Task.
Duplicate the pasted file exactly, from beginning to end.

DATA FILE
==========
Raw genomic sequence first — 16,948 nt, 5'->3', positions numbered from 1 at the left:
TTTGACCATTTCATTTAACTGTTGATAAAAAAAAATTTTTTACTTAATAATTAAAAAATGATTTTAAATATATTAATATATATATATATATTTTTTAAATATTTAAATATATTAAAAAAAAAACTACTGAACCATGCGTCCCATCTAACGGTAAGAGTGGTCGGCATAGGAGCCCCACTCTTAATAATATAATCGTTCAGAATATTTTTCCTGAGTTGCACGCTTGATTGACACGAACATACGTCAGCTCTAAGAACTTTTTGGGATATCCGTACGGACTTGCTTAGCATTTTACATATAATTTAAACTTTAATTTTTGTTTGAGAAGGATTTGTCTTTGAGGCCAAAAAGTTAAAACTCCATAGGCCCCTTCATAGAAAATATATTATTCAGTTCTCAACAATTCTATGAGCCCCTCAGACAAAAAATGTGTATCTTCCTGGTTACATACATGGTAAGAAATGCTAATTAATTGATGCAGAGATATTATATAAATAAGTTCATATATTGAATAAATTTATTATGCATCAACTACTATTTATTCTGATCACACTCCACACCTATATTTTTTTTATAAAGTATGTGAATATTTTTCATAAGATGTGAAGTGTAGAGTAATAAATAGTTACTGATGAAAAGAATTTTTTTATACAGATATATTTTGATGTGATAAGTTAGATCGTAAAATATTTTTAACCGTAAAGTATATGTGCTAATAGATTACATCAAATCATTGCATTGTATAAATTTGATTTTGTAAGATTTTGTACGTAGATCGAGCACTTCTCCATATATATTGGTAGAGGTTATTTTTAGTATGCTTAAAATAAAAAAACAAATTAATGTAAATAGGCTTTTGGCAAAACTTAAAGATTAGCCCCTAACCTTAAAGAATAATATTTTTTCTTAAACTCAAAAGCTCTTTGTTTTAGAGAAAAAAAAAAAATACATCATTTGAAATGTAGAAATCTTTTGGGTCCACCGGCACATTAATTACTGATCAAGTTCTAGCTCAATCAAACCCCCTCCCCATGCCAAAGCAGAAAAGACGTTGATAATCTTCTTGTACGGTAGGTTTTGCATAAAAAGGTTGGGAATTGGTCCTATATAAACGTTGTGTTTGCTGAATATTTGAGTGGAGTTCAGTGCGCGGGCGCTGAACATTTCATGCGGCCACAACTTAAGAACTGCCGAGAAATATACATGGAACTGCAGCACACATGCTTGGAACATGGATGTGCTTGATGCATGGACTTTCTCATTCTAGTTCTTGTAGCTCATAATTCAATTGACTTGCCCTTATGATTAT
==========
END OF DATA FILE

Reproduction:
Raw genomic sequence first — 16,948 nt, 5'->3', positions numbered from 1 at the left:
TTTGACCATTTCATTTAACTGTTGATAAAAAAAAATTTTTTACTTAATAATTAAAAAATGATTTTAAATATATTAATATATATATATATATTTTTTAAATATTTAAATATATTAAAAAAAAAACTACTGAACCATGCGTCCCATCTAACGGTAAGAGTGGTCGGCATAGGAGCCCCACTCTTAATAATATAATCGTTCAGAATATTTTTCCTGAGTTGCACGCTTGATTGACACGAACATACGTCAGCTCTAAGAACTTTTTGGGATATCCGTACGGACTTGCTTAGCATTTTACATATAATTTAAACTTTAATTTTTGTTTGAGAAGGATTTGTCTTTGAGGCCAAAAAGTTAAAACTCCATAGGCCCCTTCATAGAAAATATATTATTCAGTTCTCAACAATTCTATGAGCCCCTCAGACAAAAAATGTGTATCTTCCTGGTTACATACATGGTAAGAAATGCTAATTAATTGATGCAGAGATATTATATAAATAAGTTCATATATTGAATAAATTTATTATGCATCAACTACTATTTATTCTGATCACACTCCACACCTATATTTTTTTTATAAAGTATGTGAATATTTTTCATAAGATGTGAAGTGTAGAGTAATAAATAGTTACTGATGAAAAGAATTTTTTTATACAGATATATTTTGATGTGATAAGTTAGATCGTAAAATATTTTTAACCGTAAAGTATATGTGCTAATAGATTACATCAAATCATTGCATTGTATAAATTTGATTTTGTAAGATTTTGTACGTAGATCGAGCACTTCTCCATATATATTGGTAGAGGTTATTTTTAGTATGCTTAAAATAAAAAAACAAATTAATGTAAATAGGCTTTTGGCAAAACTTAAAGATTAGCCCCTAACCTTAAAGAATAATATTTTTTCTTAAACTCAAAAGCTCTTTGTTTTAGAGAAAAAAAAAAAATACATCATTTGAAATGTAGAAATCTTTTGGGTCCACCGGCACATTAATTACTGATCAAGTTCTAGCTCAATCAAACCCCCTCCCCATGCCAAAGCAGAAAAGACGTTGATAATCTTCTTGTACGGTAGGTTTTGCATAAAAAGGTTGGGAATTGGTCCTATATAAACGTTGTGTTTGCTGAATATTTGAGTGGAGTTCAGTGCGCGGGCGCTGAACATTTCATGCGGCCACAACTTAAGAACTGCCGAGAAATATACATGGAACTGCAGCACACATGCTTGGAACATGGATGTGCTTGATGCATGGACTTTCTCATTCTAGTTCTTGTAGCTCATAATTCAATTGACTTGCCCTTATGATTAT